Business is not only defined by evolving consumer behaviours, technology, or economic factors—it’s also being shaped drastically by our changing environmental climate. From supply chain disruptions to legal and regulatory mandates to increased accountability, it’s clear businesses across various industries need to understand and prepare for climate-related risks.
The international Financial Stability Board (FSB) created the Task Force on Climate-related Disclosures (TCFD) in 2015 to help businesses identify the type of information they should disclose to investors, lenders, and other stakeholders about climate-related risks that may affect the business’s value. By acting now, you can help secure your value chain, boost credibility with your stakeholders, and increase your potential for future access to funding and investment.
According to the TCFD 2022 Status Report, support for the framework now spans 99 countries, and nearly all sectors of the economy, with a combined market capitalization of over $26 trillion The report shows that 80% of companies disclose in line with at least one of the TCFD’s 11 recommended disclosures.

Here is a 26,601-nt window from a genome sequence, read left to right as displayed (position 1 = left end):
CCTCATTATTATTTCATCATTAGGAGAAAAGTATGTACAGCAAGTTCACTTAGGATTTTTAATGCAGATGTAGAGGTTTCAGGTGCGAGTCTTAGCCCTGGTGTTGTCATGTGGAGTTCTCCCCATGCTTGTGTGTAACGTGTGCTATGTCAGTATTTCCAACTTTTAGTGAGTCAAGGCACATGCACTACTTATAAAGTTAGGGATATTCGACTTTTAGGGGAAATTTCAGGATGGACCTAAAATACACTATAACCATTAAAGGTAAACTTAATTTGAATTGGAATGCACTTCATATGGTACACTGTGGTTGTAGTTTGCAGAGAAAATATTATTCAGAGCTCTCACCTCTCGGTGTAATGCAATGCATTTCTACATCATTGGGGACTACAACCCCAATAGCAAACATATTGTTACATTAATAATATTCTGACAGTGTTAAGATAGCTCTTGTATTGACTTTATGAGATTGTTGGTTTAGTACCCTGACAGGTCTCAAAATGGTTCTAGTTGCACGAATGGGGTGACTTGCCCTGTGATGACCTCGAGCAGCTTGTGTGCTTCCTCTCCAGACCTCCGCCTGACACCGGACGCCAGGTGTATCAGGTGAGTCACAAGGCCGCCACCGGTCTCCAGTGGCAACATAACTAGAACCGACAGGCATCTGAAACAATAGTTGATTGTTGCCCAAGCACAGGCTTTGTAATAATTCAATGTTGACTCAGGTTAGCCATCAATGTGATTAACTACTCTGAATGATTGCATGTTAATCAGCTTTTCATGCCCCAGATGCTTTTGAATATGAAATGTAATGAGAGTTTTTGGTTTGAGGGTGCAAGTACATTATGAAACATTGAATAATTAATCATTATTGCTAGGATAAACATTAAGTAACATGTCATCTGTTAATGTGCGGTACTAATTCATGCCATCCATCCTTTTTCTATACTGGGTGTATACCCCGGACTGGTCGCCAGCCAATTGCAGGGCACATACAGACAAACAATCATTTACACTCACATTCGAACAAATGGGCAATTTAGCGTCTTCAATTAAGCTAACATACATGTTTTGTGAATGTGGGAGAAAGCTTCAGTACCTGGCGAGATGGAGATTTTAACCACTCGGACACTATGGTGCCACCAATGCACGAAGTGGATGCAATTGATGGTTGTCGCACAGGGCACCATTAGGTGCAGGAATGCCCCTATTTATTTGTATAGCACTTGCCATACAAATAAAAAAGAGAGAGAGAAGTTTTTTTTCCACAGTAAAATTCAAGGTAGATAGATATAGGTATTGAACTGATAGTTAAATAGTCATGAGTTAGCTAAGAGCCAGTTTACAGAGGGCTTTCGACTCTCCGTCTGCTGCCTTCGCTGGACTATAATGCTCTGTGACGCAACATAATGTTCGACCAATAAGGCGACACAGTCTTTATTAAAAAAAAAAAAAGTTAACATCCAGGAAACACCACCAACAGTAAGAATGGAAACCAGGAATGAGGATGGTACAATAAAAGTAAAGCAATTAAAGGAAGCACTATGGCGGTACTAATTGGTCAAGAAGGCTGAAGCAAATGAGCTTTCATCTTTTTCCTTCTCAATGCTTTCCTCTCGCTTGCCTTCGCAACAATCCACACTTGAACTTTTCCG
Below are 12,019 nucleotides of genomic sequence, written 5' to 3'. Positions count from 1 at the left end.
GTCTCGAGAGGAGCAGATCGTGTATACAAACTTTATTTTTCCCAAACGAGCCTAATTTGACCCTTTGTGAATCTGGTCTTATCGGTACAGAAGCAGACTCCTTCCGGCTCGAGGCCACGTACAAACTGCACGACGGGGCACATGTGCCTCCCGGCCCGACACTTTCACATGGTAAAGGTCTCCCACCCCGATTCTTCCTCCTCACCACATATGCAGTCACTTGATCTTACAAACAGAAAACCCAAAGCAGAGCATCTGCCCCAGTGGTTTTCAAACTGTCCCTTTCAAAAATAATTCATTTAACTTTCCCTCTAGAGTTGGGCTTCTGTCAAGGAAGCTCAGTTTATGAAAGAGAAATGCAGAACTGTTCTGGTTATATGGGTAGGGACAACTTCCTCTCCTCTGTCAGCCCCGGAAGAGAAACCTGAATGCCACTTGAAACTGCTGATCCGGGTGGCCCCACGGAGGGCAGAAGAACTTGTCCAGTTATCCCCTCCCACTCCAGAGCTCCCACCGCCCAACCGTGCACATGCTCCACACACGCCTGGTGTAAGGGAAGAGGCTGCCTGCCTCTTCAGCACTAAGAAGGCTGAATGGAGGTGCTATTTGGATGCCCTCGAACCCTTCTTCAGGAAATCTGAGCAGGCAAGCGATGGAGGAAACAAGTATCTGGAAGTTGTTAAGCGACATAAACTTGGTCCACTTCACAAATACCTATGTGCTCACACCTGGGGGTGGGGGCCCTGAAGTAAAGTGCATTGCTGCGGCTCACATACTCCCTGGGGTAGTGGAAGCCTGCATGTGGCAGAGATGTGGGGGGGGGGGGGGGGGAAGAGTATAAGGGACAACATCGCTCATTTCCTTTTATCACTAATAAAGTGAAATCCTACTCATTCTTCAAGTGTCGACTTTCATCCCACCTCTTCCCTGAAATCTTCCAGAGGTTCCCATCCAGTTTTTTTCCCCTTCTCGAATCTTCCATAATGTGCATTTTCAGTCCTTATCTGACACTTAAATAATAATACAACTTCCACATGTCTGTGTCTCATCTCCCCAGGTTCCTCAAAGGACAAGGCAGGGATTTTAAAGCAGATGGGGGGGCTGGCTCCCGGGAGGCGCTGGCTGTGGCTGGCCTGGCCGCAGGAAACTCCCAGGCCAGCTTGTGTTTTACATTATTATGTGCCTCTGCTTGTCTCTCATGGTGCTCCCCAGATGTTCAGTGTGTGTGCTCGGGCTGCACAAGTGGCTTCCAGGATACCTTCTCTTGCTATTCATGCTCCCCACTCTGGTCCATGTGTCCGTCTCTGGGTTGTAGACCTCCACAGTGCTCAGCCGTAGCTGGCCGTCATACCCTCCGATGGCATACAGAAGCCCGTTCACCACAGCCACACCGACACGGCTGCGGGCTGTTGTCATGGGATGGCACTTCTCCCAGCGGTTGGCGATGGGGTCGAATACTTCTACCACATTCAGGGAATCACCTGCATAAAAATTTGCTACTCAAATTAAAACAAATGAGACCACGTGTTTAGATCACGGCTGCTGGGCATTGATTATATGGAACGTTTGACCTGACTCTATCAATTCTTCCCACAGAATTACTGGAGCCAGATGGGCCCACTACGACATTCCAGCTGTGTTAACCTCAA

The challenge of embracing TCFD
The advantages of reporting are significant, but so are the challenges involved in meeting the FSB’s recommendations (these include difficulties rooted in the TCFD’s own framework for the type of disclosures made).
Some of the challenges include:
- The limited or non-existent experience of first-time reporters when it comes to analyzing and reporting accurately on the climate-change scenario affecting your business. This not only generates risk—it drives the need for new or realigned resource and expertise, either within the business or externally.
- Gaining access to the relevant data may be particularly difficult for smaller businesses that haven’t historically had the research capabilities to crunch the relevant ESG-related information.
- The issue of governance. Does your board have the processes and internal controls in place to keep abreast of climate-related matters? Does it take climate issues into account when setting strategy? And how does it measure progress? The same questions apply to your management.
Our actionable guide below illustrates how your business can address these challenges.
Where should you start on TCFD?
Understand the timeframe and complexity